Past use of oral contraceptives and cardiovascular disease: A meta-analysis in the context of the Nurses' Health Study

Meir J. Stampfer, Walter C. Willett, Graham A. Colditz, Frank E. Speizer, Charles H. Hennekens

Research output: Contribution to journalArticlepeer-review

98 Scopus citations

Abstract

We examined the effects of past use of oral contraceptives on risks of cardiovascular diseases prospectively in the Nurses' Health Study cohort. The 119,061 participants were 30 to 55 years old and free of coronary disease or stroke in 1976. They provided information on biennial questionnaires and were followed for 8 years. There were 380 nonfatal myocardial infarctions and 105 deaths from coronary disease, 282 strokes, and 48 other cardiovascular deaths. We observed virtually no differences in the rates of various cardiovascular diseases between never and past users of oral contraceptives, regardless of duration of use or time since last use. For major coronary disease, the relative risk was 0.8 (95% confidence intervals, 0.6 to 1.0). A quantitative meta-analysis of 13 studies yielded an estimated relative risk of 1.01 (95% confidence intervals, 0.91 to 1.13) for coronary heart disease. Past use of oral contraceptives has little or no impact on risks of subsequent cardiovascular diseases.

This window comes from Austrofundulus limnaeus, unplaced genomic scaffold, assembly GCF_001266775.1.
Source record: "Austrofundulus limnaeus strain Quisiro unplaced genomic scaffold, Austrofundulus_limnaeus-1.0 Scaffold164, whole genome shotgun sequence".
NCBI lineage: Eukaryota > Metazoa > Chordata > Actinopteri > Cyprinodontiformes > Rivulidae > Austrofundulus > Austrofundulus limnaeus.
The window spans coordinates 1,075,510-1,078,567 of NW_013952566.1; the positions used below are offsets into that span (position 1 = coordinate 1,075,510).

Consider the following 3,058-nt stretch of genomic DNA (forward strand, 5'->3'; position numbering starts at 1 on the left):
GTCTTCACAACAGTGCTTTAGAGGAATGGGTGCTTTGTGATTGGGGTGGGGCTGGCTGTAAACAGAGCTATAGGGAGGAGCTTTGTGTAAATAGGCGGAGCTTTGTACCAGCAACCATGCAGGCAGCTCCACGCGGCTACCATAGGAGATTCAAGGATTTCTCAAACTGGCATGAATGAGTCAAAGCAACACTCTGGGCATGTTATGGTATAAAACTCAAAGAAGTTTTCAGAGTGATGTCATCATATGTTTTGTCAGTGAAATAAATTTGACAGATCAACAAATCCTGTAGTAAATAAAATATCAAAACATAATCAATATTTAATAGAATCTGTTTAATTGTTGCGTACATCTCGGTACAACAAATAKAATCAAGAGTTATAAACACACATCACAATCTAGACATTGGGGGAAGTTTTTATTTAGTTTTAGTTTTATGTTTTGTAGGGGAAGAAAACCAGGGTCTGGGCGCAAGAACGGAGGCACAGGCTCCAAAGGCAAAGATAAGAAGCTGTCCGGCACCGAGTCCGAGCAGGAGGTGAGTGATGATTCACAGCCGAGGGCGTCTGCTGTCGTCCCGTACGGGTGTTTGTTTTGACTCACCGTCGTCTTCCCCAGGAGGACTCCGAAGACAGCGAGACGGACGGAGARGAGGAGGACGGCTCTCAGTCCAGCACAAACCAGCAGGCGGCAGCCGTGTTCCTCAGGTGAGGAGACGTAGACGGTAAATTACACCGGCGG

Original languageEnglish
Pages (from-to)285-291
Number of pages7
JournalAmerican journal of obstetrics and gynecology
Volume163
Issue number1 PART 2
DOIs
StatePublished - Jul 1990

Keywords

  • Oral contraceptives
  • cardiovascular disease
  • myocardial infarction
  • stroke
  • women

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